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Retail’s Next Big Trend: Mobile Payments

According to Business Insider, a mobile payment is defined as “the use of a phone or tablet to enable an in-store transaction, whether on the merchant or consumer side,” and it is becoming more convenient every day.  So much so, that consumers will no longer need to carry their wallets with cash or credit cards to make payments – all they’ll need is their mobile phone.  The Business Insider article  “Mobile Is Poised to Upend the Payments Industry,” published last year , elaborated by stating that consumer uptake has exploded: “Smartphone’s are quickly adopting mobile wallets, payment apps, and QR- scanning apps to facilitate offline and online purchases.”  And it looks like these insights were in fact accurate.

SFGate published an article in March explaining that “traditionally consumers paid with cash or credit card, so the only way for retailers to track buyer habits was to hand them a separate rewards card—rewards cards that were jammed into overstuffed wallets or forgotten at home.”  I don’t know about you but as a consumer I can definitely relate, as my wallet is usually stuffed with receipts from retail stores, and food purchases. And I cannot begin to tell you about the amount of rewards cards that I’ve been offered, and have misplaced, or did not remember to place inside my wallet on my way out the door.  

So what are the benefits of being able to make payments with your mobile phone?  Well, mobile payments remove the inconvenience of carrying a separate card, reduce transaction fees, increase consumer discounts and enable retail brands to track consumer activity.  This means consumers will be able to now make mobile payments on the go. In addition, businesses will also benefit from this new tactic as they’ll be able to track the shopping behaviors of consumers in a more tangible way that is both paperless and without plastic.

As the article references, Starbucks is already in front of this next big trend in retail, as the brand has not only transformed the coffee industry, but  is on the verge of transforming retail through the use of the Starbuck mobile payment application. The application incorporates its rewards program and automatically tracks customer’s stars and card balances. It’s most beneficial feature, quoted by Starbucks, is that the mobile payment app “allows Starbucks to monitor and analyze customer behavior –whether those customers are buying a latte at a Starbucks location or buying packaged Starbucks coffee at a grocery store. This information allows us to give targeted discounts and rewards in an attempt to forge new habits.”  Eventually, the app is rumored to enable customers to order and pay for their beverages before they arrive to the store: no line, no plastic, and no fuss.  Though this seems beneficial to busy professionals who need their coffee on the go, it could potentially create a problem for customers who don’t use the mobile payment app and instead watch as one by one they are  skipped in line by those picking up their mobile orders. Or is this a strategic move to further incentivize all Starbuck customers to get the app?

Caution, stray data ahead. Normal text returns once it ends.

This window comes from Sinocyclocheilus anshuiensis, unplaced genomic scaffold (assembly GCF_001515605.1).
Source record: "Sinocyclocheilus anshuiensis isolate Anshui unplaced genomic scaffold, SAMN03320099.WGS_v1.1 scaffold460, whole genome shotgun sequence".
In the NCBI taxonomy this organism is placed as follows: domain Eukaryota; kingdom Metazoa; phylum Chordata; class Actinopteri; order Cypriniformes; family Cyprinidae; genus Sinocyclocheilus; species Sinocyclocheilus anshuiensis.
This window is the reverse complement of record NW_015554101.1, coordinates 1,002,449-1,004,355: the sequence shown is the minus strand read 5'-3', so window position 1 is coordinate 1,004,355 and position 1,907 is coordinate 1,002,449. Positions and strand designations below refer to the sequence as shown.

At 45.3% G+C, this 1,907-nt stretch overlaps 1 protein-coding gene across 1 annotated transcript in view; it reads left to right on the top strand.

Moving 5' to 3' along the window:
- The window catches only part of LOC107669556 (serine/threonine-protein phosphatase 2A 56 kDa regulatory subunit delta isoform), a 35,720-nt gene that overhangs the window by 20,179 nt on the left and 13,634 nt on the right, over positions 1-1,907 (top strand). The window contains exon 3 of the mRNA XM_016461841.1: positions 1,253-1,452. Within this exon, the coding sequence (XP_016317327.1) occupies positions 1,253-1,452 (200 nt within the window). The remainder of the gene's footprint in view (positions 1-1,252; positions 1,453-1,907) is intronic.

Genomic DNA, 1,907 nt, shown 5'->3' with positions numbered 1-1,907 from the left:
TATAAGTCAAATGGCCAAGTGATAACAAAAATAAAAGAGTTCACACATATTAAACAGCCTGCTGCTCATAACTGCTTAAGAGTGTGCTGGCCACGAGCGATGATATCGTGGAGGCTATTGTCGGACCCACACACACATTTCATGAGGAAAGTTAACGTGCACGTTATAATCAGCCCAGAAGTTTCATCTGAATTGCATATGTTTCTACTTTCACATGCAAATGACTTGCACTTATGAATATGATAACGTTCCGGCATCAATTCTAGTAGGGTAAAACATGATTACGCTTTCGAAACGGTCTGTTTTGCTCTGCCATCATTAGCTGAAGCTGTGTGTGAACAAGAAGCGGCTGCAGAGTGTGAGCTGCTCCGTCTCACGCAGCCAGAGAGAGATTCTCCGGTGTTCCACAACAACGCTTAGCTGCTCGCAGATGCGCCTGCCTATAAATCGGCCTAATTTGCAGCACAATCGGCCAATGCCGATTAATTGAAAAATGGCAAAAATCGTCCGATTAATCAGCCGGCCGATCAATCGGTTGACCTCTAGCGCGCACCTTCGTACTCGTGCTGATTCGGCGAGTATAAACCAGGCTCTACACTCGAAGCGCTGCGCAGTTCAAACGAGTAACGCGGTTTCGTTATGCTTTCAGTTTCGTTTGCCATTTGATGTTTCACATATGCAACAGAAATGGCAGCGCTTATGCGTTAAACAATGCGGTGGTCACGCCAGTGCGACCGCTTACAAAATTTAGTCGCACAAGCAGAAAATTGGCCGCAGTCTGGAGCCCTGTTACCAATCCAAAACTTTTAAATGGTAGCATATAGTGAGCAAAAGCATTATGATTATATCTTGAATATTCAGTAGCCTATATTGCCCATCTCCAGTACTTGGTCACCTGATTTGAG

11% of Starbucks payments are already being made with mobile devices, and it’s only the beginning of the mobile-payment era.

MasterCard is another major brand to implement mobile payments. Last year, MasterCard launched a new application for iOS and Android called QkR, available for iOS. The app is able to scan any QR Code that a user may find. This feature is critical, as QR Codes have become more popular over the years and their use helps facilitate mobile commerce. With the QkR app, when a user scans a code they’re taken to an “interactive list” that’s connected with whatever venue is sponsoring the code. The user can then place orders of the products they’re most interested in and have them delivered to the proper location – all within the app. So not only is the app providing users with info on products they’re interested in, it also prevents consumers from having to wait on long line, which is especially useful during the holidays and at sporting events.

The major take away is the relationship between retailers and consumers. Retailers want to better service their consumers by understanding their shopping habits, and consumers want retailers to better know their shopping preferences.  And in an age of big data, consumers are willing to share some  personal information if it means that retailers can provide them with more relevant offers and personalized messages. At ScanLife, we are well aware of the value of consumer insights, and with our powerful analytics tools combined with the ScanLife Mobile app, our app consumers gain valuable access to relevant discounts, coupons, rewards and information that they are most interested in, and ScanLife retailers and brand customers get to deliver messages to these individuals that have expressed such interests. So how much do you think your brand could benefit from interacting with mobile shoppers through mobile apps, mobile campaigns and now mobile payments?

  • Filed under: Marketing, research, Trends

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